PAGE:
In the past three weeks, we’ve featured two scholarly essays by Dr. Noel Weeks, as well as a video lecture in which he highlights the arguments of his essay from 2016.
If you have more time, and if you caught on to Dr. Weeks’s very endearing lecture style from the last video, you will no doubt find very helpful this online lecture by Dr. Weeks, given at the Holy Trinity Presbyterian Church (PCA) in Tampa, Florida. He spoke on the topic, “If Evolution is True, What are You?”
Weeks opens with a cute story—and did I mention that he also has a charming style of lecturing : )—about a zoologist improving the lives of zoo animals. Gibbons at the Santiago Zoo had to learn to press levers to get their food. After learning this, the gibbons were given the choice to have their food for nothing or by working for it. Surprisingly, they chose the latter, and the zoologist suggested that the gibbons were “enjoying” themselves. But, says Weeks, she “caught herself,” for she realized that she was looking at animals from our perspective, which is no longer permitted in the animal sciences. Instead, we ought to think of ourselves in terms of animals. He asks: Which way should we look at ourselves? Who are we? If evolution is true, who are we?
As Christians we must think from the top down, from God to us. Evolutionists think from the bottom up, from atoms to life to animals to humans to, perhaps, the gods.
The lecture then seeks to explain how we in the West came to these two ways of thinking. Whereas the top down account is from Christianity, its the bottom up account that needs to be explained.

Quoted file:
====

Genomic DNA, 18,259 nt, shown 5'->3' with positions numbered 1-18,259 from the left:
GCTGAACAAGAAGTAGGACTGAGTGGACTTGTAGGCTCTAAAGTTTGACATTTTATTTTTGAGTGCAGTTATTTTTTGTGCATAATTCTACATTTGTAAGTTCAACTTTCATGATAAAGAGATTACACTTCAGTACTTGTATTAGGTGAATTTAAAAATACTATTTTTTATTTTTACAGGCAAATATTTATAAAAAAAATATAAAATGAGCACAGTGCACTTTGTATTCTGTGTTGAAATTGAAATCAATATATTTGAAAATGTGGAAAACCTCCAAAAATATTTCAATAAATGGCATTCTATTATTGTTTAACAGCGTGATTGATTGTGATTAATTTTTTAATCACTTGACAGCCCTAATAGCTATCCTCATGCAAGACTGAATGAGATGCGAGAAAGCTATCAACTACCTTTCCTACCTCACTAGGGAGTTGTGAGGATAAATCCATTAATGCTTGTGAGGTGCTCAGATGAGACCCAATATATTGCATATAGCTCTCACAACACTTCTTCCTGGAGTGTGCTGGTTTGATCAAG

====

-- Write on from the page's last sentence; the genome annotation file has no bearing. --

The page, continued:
Explaining the Bottom Up View
Weeks begins with the Enlightenment and its scientific discoveries and the idea of a regular world ordered by laws. Next he mentions the European Wars of Religion of the sixteenth and seventeenth centuries. Seeking to get away from this, European thinkers moved towards Deism in their thinking. By this they could get rid of fanaticism. They also reflected on the regularity of the universe, its laws. God drifts further and further back, creating just the simplest atoms which slowly arrange themselves. The more God is considered to be distant, the more the system drifts to atheism.
Coming to the late eighteenth century Weeks introduces the Scottish economist Adam Smith and his views of economics, competition, and efficiency. A law of competition came to be seen as something good. Greed is okay because everyone benefits.
Here, like a good detective, he drops a clue. You’ll have to listen (21:40).
At around the 20 minute mark Dr. Weeks explains in very clear and helpful terms the development of racial theory in the 19th century. People sought to approach the problem from a “rational” and “scientific” mindset, and combined Adam Smith’s theory of competition with this. Decimation of natives was considered to be a “law of nature.” One race is simply “pushed out of business.” Weeks thinks this is appalling. What happens when some powerful culture considers a certain race to be “inherently evil”? The “Final Solution,” presented as scientific and rational. It makes us shudder to think of it.